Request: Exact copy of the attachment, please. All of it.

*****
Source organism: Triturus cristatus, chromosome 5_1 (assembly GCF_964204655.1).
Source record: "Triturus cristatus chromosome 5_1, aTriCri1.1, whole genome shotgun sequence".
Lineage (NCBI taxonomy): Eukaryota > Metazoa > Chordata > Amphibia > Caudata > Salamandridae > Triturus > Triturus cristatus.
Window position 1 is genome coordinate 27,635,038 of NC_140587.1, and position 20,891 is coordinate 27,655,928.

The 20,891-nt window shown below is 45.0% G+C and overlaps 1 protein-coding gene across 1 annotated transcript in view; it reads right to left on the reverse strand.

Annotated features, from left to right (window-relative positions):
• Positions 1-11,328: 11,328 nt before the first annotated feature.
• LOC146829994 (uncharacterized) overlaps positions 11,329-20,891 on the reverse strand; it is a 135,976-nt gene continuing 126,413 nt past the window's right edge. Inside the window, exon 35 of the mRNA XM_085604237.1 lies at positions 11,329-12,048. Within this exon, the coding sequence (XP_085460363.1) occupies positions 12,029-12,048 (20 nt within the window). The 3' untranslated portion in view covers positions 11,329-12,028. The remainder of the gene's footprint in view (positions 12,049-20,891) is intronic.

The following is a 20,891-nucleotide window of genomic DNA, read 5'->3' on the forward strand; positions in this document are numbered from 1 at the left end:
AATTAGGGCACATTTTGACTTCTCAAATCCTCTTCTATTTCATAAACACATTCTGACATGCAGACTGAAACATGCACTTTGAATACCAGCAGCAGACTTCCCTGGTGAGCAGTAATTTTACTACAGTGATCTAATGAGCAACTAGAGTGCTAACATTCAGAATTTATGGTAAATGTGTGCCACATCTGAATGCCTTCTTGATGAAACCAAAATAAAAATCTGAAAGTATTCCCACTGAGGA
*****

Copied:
Source organism: Triturus cristatus, chromosome 5_1 (assembly GCF_964204655.1).
Source record: "Triturus cristatus chromosome 5_1, aTriCri1.1, whole genome shotgun sequence".
Lineage (NCBI taxonomy): Eukaryota > Metazoa > Chordata > Amphibia > Caudata > Salamandridae > Triturus > Triturus cristatus.
Window position 1 is genome coordinate 27,635,038 of NC_140587.1, and position 20,891 is coordinate 27,655,928.

The 20,891-nt window shown below is 45.0% G+C and overlaps 1 protein-coding gene across 1 annotated transcript in view; it reads right to left on the reverse strand.

Annotated features, from left to right (window-relative positions):
• Positions 1-11,328: 11,328 nt before the first annotated feature.
• LOC146829994 (uncharacterized) overlaps positions 11,329-20,891 on the reverse strand; it is a 135,976-nt gene continuing 126,413 nt past the window's right edge. Inside the window, exon 35 of the mRNA XM_085604237.1 lies at positions 11,329-12,048. Within this exon, the coding sequence (XP_085460363.1) occupies positions 12,029-12,048 (20 nt within the window). The 3' untranslated portion in view covers positions 11,329-12,028. The remainder of the gene's footprint in view (positions 12,049-20,891) is intronic.

The following is a 20,891-nucleotide window of genomic DNA, read 5'->3' on the forward strand; positions in this document are numbered from 1 at the left end:
AATTAGGGCACATTTTGACTTCTCAAATCCTCTTCTATTTCATAAACACATTCTGACATGCAGACTGAAACATGCACTTTGAATACCAGCAGCAGACTTCCCTGGTGAGCAGTAATTTTACTACAGTGATCTAATGAGCAACTAGAGTGCTAACATTCAGAATTTATGGTAAATGTGTGCCACATCTGAATGCCTTCTTGATGAAACCAAAATAAAAATCTGAAAGTATTCCCACTGAGGA